Another major benefit to using Chromebooks in class are the accessibility extensions available within the browser. OpenDyslexic converts all text on the screen to a bottom-heavy font. This has been a game-changer for dyslexic pupils in terms of accessing text. The font is easier to read and pupils are gaining confidence in their ability to work independently. Another accessibility tool for pupils with literacy difficulties has been Read&Write, a screen reader which reads any text on screen to the user. It also provides talk and type, allowing pupil to record ideas and tasks. Pupils can have a Chromebook on their desk and work more independently, thus increasing confidence in their own abilities.  

Growing confidence in the use of G Suite tools led me to joining South Lanarkshire’s first cohort of Google for Education Certified Educators, spending 2 days training and sitting the exams for Level 1 & 2 accreditation. Having been encouraged by the course leaders to continue this adventure, I decided to apply for Certified Trainer status and was delighted to receive notification in January 2020 that I had passed. This has led to meeting a group of like-minded people, enthusiastic about digital transformation and a network of worldwide educators sharing their ideas. The rest of the school staff have also engaged fully in this journey, developing their digital skills and knowledge and sharing this with their classes. Pupils in the upper class have become our digital leaders, helping younger pupils access these new technologies with gentle encouragement.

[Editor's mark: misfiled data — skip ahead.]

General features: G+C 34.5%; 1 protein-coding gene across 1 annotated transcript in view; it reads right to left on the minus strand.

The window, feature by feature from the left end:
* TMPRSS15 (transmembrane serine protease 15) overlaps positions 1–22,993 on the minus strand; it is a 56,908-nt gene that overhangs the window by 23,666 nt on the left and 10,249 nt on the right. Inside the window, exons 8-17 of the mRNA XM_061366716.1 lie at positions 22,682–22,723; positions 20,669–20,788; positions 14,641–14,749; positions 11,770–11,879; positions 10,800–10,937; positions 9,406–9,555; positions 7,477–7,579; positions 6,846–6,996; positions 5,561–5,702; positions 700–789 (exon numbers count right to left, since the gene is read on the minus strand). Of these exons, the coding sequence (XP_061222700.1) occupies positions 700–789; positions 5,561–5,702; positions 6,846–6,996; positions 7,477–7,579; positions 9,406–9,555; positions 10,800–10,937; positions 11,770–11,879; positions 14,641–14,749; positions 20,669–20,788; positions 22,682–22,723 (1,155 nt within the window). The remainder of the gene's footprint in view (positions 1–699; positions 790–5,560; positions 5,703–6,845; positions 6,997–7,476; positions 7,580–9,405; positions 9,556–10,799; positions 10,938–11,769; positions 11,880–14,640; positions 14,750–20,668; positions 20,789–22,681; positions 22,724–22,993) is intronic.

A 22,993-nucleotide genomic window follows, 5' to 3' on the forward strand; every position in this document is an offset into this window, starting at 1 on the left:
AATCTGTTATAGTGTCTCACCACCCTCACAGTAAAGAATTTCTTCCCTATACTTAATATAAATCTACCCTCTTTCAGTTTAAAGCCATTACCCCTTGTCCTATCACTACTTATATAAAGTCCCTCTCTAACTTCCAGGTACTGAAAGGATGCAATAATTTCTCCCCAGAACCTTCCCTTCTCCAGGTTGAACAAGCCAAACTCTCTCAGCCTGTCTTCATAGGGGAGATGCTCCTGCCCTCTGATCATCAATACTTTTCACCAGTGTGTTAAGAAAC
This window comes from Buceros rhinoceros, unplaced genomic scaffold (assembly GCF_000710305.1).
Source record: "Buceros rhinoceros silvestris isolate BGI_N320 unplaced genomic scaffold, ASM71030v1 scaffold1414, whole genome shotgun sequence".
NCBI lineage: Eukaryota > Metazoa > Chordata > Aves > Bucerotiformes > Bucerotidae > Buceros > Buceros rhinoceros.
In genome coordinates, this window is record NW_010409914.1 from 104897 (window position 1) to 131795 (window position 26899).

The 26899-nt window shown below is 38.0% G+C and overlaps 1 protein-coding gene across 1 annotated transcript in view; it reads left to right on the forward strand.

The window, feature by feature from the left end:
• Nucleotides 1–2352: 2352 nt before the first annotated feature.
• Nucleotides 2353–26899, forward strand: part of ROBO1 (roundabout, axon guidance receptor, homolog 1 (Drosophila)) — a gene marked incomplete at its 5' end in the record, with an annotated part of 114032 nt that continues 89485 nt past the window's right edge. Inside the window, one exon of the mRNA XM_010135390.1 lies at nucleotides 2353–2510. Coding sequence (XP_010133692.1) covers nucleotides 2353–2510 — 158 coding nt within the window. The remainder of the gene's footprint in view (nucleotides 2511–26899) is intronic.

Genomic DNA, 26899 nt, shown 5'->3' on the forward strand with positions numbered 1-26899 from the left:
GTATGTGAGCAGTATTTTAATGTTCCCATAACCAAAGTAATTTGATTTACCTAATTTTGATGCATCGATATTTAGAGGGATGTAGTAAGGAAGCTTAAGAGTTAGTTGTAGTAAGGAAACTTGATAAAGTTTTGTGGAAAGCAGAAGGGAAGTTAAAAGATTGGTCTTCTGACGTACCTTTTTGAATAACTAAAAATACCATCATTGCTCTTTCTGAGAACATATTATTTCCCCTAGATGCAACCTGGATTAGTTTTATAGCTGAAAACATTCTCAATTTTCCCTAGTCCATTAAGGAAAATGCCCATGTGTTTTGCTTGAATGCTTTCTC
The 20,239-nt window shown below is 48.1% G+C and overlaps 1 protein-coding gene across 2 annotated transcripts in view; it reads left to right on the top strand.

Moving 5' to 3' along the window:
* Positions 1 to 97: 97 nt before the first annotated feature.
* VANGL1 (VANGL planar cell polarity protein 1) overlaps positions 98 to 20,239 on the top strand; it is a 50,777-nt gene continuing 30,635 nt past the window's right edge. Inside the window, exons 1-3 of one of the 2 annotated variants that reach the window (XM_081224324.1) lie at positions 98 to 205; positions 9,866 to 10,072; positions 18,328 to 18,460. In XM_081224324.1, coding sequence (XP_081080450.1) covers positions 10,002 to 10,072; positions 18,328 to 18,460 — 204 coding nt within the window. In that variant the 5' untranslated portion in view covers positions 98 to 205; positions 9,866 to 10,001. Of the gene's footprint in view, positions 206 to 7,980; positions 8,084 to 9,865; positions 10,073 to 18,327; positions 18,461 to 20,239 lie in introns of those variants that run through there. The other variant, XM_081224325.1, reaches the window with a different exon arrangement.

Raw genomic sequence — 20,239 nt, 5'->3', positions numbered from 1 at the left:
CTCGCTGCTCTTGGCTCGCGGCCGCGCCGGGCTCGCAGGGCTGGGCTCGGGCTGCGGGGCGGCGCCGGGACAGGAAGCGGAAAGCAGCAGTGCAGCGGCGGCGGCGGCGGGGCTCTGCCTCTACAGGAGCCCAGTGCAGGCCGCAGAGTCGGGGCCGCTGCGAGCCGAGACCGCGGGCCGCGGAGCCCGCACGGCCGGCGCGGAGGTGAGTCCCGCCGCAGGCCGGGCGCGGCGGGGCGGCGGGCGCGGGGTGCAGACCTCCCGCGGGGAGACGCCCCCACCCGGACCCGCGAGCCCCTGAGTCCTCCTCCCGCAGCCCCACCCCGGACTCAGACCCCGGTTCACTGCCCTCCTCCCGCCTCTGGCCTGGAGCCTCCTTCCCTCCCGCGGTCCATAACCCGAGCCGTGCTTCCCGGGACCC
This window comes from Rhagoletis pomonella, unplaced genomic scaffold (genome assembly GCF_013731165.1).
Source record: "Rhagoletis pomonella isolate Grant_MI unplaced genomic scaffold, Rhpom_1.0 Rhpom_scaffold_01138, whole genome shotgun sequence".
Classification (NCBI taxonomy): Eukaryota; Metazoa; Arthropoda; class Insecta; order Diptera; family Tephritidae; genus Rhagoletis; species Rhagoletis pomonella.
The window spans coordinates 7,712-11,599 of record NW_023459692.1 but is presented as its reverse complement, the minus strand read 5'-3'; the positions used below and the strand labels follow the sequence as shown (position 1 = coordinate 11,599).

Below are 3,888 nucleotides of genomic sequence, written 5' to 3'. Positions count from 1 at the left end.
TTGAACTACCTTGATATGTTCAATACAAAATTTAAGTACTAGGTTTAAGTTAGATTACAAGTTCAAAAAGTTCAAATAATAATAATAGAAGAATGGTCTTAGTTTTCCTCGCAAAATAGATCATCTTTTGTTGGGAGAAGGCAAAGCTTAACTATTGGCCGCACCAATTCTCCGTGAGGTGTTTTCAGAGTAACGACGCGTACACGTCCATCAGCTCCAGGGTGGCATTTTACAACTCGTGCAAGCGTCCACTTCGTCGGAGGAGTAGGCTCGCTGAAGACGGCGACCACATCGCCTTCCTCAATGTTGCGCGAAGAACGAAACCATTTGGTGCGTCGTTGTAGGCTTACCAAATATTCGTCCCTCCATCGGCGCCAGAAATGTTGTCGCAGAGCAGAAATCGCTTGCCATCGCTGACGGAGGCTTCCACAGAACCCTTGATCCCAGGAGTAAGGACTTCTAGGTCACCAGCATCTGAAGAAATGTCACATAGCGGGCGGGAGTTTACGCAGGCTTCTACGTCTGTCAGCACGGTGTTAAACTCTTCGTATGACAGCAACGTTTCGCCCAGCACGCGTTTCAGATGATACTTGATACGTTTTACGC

In these unprecedented times, when home learning has become essential, our pupils have engaged enthusiastically with tasks set in Google Classroom. They already had the skills and knowledge from school this year and could apply this from their home setting. The key has been to keep it fresh and assign tasks that allow collaboration even though they cannot physically be together. They have planned a “virtual sports day” using Jamboard, using Sheets to create scoresheets. Literacy tasks have been completed using Breakout Rooms to allow pupils to share their thoughts and knowledge as they would have done in the classroom. One of the simplest but most important things to have come out of using Google Classroom for home learning is saying good morning every day. Some pupils log on at 9am every morning to say hello to their teachers and classmates. This is a link that they need, to bring normality to our new routine. It makes me smile.